Idaho Meth Project Making a DifferenceNovember 30, 2014 - KTVB
The Idaho Meth Project launched a prevention campaign in 2008, and since then has seen a 56% drop in teen meth users in Idaho. Many of the commercials are graphic and disturbing, but Idaho Meth Project Executive Director, Adrean Cavener, says the images are true and make an impact.
BOISE – Sunday kicked off National Meth Awareness Week. Methamphetamine is considered one of the most highly addictive substances known, and according to the Idaho Meth Project, one in three teens see little or no risk in trying it.
The Idaho Meth Project launched a prevention campaign in 2008, and since then has seen a 56 percent drop in teen meth users in Idaho. Many of the commercials are graphic and disturbing, but Idaho Meth Project Executive Director, Adrean Cavener, says the images are true and make an impact.
Methamphetamine is a very addictive synthetic stimulant that affects the pleasure centers of the brain. Boise resident, Jason Zimmerman, says once he started he couldn’t stop. Zimmerman is a recovering addict. He was first around the drug at just 12-years-old. He says that some family friends got hooked and then disappeared.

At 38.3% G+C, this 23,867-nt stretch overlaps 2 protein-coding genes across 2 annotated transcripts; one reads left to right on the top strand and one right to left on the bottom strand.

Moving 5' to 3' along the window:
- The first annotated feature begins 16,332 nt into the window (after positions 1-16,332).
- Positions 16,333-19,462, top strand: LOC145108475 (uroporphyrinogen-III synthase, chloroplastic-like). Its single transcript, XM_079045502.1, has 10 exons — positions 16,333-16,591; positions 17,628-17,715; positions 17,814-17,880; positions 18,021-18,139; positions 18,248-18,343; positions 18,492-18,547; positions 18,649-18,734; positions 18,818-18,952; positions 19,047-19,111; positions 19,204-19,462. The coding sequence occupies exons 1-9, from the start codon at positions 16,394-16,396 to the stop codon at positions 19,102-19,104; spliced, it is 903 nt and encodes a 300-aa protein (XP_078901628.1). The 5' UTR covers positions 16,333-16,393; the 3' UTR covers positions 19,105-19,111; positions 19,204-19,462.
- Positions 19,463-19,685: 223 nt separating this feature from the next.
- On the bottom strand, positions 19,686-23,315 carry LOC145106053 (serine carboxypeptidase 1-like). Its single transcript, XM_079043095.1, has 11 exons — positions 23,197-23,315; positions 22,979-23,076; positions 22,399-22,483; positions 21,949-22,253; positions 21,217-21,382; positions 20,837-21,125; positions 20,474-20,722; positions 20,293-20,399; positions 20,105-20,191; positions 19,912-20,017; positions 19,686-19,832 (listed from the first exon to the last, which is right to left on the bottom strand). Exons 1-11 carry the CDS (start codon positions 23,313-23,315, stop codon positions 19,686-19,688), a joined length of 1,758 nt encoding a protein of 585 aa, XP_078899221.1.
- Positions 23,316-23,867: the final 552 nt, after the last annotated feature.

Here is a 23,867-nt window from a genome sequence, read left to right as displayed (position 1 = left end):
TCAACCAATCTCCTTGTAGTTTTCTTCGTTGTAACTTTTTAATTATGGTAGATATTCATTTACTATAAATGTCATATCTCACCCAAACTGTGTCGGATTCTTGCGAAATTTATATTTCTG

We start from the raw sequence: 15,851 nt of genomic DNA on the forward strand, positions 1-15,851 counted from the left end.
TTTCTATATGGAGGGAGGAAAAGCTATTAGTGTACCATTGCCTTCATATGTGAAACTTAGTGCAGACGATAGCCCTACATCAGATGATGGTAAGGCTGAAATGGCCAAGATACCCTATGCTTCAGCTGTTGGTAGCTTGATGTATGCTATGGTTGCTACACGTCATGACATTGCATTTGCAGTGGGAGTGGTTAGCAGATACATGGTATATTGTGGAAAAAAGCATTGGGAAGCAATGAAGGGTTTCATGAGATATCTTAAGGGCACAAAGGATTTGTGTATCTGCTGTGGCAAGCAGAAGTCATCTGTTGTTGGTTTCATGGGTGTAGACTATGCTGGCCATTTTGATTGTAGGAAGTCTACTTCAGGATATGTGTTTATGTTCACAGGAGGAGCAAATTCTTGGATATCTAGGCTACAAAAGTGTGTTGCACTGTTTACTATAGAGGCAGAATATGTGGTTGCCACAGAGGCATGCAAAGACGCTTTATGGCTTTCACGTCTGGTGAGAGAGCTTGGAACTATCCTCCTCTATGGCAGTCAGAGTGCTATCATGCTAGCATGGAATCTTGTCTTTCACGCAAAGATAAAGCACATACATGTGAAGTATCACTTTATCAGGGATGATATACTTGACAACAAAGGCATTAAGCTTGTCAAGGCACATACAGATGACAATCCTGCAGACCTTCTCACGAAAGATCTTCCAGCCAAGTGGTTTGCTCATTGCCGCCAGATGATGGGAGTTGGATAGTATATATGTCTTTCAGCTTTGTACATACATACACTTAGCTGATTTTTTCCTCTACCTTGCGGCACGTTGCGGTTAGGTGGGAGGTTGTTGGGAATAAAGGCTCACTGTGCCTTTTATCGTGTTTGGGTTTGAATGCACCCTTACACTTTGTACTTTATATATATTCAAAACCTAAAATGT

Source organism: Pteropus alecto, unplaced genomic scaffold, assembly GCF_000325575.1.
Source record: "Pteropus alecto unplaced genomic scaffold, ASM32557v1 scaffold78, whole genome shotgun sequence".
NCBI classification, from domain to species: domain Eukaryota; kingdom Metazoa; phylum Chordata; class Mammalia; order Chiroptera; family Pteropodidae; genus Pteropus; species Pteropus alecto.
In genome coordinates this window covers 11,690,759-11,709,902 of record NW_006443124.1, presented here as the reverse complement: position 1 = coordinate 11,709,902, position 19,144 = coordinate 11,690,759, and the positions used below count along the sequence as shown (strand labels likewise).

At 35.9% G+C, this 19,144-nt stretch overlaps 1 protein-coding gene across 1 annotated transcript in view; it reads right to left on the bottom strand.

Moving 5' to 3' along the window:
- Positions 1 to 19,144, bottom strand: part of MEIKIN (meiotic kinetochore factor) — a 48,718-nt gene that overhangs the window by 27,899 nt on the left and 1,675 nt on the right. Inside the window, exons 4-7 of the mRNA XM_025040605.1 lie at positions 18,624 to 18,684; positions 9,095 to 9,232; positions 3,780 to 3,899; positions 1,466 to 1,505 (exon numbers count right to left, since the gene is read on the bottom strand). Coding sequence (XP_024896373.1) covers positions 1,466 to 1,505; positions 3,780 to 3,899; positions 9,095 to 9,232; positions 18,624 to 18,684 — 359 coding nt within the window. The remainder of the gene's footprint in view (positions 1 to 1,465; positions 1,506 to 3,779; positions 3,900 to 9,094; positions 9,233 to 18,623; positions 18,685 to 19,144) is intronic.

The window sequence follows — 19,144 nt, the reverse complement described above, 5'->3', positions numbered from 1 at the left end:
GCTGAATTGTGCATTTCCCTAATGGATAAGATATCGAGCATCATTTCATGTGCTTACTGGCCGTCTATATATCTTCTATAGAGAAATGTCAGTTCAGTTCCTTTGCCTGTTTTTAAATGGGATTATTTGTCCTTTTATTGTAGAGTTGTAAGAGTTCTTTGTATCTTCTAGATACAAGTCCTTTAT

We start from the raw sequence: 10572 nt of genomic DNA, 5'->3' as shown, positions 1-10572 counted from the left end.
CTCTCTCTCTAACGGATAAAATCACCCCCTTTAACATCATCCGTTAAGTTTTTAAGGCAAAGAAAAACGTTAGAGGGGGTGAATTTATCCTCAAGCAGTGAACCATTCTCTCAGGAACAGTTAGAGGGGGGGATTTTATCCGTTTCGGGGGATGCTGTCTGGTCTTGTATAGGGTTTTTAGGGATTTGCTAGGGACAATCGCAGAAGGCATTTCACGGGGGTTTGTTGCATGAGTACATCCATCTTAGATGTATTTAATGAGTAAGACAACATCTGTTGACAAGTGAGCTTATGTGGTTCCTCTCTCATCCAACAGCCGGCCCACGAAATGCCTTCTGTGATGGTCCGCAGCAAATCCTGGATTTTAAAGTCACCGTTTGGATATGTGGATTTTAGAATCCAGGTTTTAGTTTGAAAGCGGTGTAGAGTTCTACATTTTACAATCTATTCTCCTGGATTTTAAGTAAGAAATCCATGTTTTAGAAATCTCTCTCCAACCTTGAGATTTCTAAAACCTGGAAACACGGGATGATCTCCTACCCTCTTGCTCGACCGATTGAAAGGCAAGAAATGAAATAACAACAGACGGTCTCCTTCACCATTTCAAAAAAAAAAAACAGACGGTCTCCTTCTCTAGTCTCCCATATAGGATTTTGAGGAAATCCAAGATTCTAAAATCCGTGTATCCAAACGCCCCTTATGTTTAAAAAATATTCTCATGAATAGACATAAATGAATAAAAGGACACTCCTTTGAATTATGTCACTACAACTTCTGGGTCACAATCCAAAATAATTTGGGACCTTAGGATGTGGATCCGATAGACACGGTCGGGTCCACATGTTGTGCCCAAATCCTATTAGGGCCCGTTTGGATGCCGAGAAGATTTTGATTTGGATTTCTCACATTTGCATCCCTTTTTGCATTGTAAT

“Hopefully they found a way out, but a lot of people don’t,” said Zimmerman. “I swore I would never use meth, but when I was 18-years-old someone put it in front of me and I used it.”
The Idaho Meth Project says the average age to first try meth is 14 or 15-years-old, and 90 percent of them become addicted after one time. A major hurdle is meth is inexpensive. Two grams of meth costs about $50 in the Treasure Valley and is enough for 20 hits.
The affects of using meth are devastating. Appearance is drastically altered and there are also severe psychological and social consequences. Many users end up in prison.
“It’s just that powerful of a drug,” said Zimmerman.
Jason served time and ten years later is speaking out about the dangers of meth. He visits prisons, detention centers, colleges and high schools across the state.
“The way I stay sober is by passing it on,” said Zimmerman.
Passing on the facts about meth is what the Idaho Meth Project is all about, but it starts with parents.
“If you’re not talking to your kids about meth someone else is,” said Cavener.